Distributions typically want their pre-compiled packages to have binaries and libraries in /usr/ and their configuration files in /etc/, so they give appropriate parameters to configure. Even pre-compiled binaries from closed-source packages are often placed in /usr/local/ to protect them from package managers.

    The Apache httpd server is a complex piece of software -- so complex that even its configuration system is itself configurable. Debian (for it is they who supply Ubuntu) have (IMHO) improved Apache's configuration system for the 2.0 release, by breaking up the old, monolithic configuration file into logical, "feature-sized" units. It takes some getting used to, if you've grown up with the "old" way, but it definitely makes sense.

    Part of the problem is the way we've all got used to a very centralised culture, where local dealers don't modify manufacturers' products anymore. Once upon a time, all cars were shipped from the factory with a very basic specification, and garages would enhance each one to the buyer's preference. A modern-day consumer spirited back to those times would naturally tend to take up any problems with the car manufacturer, not the dealer who supplied it.

    Open Source is a very de-centralised model, wherein everyone must take responsibility for their own actions. You shouldn't change anything unless you are prepared to document your changes.

  9. Anonymous Coward
    Anonymous Coward

    Centralised configuration

    This can't be fixed by Apache or the Distro alone, because it applies to every app installed on a box. They all need configuration files and they all have their own way of doing it. That's the problem, not the OS or the distro, but the MxN combination of the two.

    The solution, I believe, is a "centralised" configuration manager, accessible by API. I don't want to use the Windows Registry as an example, but some sort of common interface allows these things to be edited via an app: "org.apache.apache.DocumentRoot = ..." - and for the results to wind up in a predicable location: /etc/conf/org/apache/apache.xml.

    The location root could vary by OS or distro, but once it's known it applies to all applications. The result? The user can use one tool to configure all the applications installed on his machine. If they want to do it by hand, start at "/etc/conf" or wherever and they know exactly where to go.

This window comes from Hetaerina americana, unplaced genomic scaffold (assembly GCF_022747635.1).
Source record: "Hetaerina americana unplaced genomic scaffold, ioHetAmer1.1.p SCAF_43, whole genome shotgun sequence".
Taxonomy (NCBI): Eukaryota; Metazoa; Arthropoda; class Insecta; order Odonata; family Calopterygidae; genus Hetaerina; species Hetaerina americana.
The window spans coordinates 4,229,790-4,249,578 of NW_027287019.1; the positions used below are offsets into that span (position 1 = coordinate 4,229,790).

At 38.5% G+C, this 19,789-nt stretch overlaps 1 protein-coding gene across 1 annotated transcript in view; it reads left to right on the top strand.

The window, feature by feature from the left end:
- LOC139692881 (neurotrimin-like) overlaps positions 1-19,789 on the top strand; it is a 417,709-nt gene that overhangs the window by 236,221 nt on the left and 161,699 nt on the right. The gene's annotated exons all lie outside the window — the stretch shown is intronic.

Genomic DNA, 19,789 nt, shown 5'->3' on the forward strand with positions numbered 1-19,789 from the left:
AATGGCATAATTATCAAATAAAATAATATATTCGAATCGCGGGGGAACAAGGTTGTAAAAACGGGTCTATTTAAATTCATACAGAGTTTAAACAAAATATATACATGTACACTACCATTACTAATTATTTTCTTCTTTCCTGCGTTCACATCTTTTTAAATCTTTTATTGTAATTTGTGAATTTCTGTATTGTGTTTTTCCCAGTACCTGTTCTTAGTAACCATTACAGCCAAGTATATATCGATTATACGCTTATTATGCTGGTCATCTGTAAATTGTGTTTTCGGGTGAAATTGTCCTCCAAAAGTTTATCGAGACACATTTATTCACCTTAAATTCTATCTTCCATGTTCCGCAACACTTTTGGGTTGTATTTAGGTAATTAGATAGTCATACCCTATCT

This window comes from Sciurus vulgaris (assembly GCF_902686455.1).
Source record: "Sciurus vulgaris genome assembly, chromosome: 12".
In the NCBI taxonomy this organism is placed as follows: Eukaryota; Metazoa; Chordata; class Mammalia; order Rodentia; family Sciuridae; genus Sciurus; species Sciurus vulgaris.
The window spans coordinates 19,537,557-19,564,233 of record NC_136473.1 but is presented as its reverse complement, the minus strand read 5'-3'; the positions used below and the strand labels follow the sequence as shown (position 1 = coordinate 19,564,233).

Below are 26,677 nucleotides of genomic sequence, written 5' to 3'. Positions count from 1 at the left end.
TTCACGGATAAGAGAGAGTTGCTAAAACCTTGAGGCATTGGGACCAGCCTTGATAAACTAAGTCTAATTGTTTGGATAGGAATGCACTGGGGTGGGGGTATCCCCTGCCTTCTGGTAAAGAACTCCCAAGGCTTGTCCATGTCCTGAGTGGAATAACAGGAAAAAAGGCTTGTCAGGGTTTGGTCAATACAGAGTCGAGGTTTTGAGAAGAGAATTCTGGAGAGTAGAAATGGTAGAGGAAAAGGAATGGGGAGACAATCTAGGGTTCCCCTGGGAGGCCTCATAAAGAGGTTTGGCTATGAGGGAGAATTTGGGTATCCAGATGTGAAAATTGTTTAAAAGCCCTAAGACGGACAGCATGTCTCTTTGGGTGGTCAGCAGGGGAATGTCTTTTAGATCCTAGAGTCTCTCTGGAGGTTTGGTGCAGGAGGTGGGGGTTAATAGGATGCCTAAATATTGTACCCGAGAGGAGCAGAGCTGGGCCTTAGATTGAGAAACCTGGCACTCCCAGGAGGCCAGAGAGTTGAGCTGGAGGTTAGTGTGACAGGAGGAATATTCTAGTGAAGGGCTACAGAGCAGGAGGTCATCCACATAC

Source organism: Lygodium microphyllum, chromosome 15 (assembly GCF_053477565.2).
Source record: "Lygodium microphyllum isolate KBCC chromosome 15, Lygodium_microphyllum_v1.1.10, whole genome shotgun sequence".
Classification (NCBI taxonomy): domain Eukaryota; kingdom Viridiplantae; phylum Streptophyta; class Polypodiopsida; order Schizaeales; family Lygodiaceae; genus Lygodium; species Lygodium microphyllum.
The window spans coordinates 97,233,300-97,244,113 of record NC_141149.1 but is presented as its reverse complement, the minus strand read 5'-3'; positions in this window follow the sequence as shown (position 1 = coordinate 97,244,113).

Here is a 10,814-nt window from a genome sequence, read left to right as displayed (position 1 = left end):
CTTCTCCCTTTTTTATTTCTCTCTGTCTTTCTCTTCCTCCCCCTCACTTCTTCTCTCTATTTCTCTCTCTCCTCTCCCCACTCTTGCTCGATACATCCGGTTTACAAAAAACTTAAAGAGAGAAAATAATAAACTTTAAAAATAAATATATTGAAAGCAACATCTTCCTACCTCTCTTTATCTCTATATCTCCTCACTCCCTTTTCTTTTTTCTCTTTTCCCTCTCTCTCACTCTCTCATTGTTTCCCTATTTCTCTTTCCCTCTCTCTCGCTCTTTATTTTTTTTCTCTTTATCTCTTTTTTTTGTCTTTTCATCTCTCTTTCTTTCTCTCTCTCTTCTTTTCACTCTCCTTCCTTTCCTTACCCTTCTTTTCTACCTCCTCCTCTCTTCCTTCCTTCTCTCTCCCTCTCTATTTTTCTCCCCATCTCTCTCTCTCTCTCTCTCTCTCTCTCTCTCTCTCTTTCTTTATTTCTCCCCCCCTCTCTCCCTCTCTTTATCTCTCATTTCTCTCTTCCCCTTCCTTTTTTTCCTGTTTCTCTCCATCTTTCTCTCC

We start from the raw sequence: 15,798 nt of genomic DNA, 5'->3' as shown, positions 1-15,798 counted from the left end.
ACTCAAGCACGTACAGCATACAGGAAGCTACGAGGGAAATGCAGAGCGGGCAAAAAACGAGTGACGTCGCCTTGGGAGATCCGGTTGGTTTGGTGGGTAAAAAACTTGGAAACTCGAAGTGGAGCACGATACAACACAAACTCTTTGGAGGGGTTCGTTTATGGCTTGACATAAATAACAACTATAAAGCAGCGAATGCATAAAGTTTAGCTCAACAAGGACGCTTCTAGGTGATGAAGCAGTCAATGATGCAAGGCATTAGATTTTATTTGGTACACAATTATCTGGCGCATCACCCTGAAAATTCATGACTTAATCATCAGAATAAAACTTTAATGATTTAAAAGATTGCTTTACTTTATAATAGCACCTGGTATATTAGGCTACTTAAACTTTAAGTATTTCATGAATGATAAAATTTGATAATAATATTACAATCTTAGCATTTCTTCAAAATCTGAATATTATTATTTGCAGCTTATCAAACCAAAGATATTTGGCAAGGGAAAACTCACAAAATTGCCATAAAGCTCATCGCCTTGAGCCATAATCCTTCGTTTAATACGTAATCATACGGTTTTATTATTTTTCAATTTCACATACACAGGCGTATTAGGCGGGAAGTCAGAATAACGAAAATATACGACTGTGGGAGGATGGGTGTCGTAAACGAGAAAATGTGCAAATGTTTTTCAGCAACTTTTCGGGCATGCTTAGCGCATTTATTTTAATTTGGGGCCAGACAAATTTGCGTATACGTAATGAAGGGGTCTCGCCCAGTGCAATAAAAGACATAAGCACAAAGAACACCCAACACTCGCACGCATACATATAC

10. SImon Hobson Bronze badge

    It's a fair point, but ...

    I agree with the main point of the article - that having different structures in different distros is bad. The first distro I used in anger was RedHat 6, I took a dislike to it then and I still dislike it's arrangement of stuff !

    These days I use Debian by choice, and I find their structure of Apache config files FAR superior to anything else I've seen. I still have to deal with RedHat derived systems (CentOS in an Asterisk@Home/TrixBox setup) and find dealing with the Apache config to be a right royal PITA.

    As has already been pointed out, in Debian you get a /etc/apache or /etc/apache2 directory (so no confusion between configs for 1.3 or 2) with things neatly broken down in another layer below. I particularly like the Debian way of splitting out the configs for separate modules and separate virtual hosts into separate files - far superior to one huge file that's too easy to mangle !

    So agree with others that say - let the distro and package maintainers have some dialog. In the case of Apache I believe the reason they have the problem is because the Apache default way of doing it isn't the best - they could learn from Debian.

  11. A J Stiles

    common configuration

    I've been meaning for a long while now to write a general-purpose configuration management tool. I want to use a split-screen approach; radio buttons, tick boxes, text entries, drop-down selectors and the usual GUI requester stuff on the LHS, and an old-skool-looking text editor on the RHS (with maybe even a column of ~s to make it look *really* authentic .....) and as each side is updated, the other would reflect the changes. The idea being to show the relationship between changes made using a graphical configuration tool and the configuration file under /etc/ in the hope that maybe it will give people the confidence to take a text editor to their configuration files.

    Of course, it's going to have to be extensible since configuration file formats are subject to change. I'm thinking in terms of having some sort of XML-style, meta-configuration file to hold the formats of the various configuration files that it will be able to edit. The alternative would be to use the programming language as its own generality-of-purpose abstraction layer and write separate programs for editing exim.conf, httpd.conf, my.cnf and so forth. That may not be as horribly inefficient as it looks; effectively it means writing a library which can then be used by several programs, so it would still be extensible.

    Perhaps now I've announced my intention somewhere this public, I'll be sufficiently motivated to get on with doing it!